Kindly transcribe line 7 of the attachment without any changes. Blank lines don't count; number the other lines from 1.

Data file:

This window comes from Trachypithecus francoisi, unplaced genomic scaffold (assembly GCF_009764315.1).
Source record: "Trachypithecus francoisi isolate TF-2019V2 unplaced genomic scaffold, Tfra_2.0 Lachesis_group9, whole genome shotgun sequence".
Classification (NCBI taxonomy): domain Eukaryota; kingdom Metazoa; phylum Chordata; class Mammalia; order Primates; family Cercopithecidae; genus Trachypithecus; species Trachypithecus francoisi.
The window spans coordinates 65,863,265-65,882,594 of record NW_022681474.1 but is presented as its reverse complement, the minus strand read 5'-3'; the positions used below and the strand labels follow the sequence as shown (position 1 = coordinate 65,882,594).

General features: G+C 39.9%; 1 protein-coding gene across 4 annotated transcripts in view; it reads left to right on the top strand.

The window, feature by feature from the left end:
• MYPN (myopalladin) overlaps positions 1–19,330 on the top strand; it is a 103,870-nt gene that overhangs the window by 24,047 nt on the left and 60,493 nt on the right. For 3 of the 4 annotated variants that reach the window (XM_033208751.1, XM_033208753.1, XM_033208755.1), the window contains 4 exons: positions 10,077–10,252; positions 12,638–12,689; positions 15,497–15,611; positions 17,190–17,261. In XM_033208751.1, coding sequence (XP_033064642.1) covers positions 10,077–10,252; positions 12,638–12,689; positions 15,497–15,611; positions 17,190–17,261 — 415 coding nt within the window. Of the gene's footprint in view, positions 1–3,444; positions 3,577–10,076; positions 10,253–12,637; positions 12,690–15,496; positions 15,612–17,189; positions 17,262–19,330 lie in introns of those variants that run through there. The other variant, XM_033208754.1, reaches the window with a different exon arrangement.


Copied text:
• MYPN (myopalladin) overlaps positions 1–19,330 on the top strand; it is a 103,870-nt gene that overhangs the window by 24,047 nt on the left and 60,493 nt on the right. For 3 of the 4 annotated variants that reach the window (XM_033208751.1, XM_033208753.1, XM_033208755.1), the window contains 4 exons: positions 10,077–10,252; positions 12,638–12,689; positions 15,497–15,611; positions 17,190–17,261. In XM_033208751.1, coding sequence (XP_033064642.1) covers positions 10,077–10,252; positions 12,638–12,689; positions 15,497–15,611; positions 17,190–17,261 — 415 coding nt within the window. Of the gene's footprint in view, positions 1–3,444; positions 3,577–10,076; positions 10,253–12,637; positions 12,690–15,496; positions 15,612–17,189; positions 17,262–19,330 lie in introns of those variants that run through there. The other variant, XM_033208754.1, reaches the window with a different exon arrangement.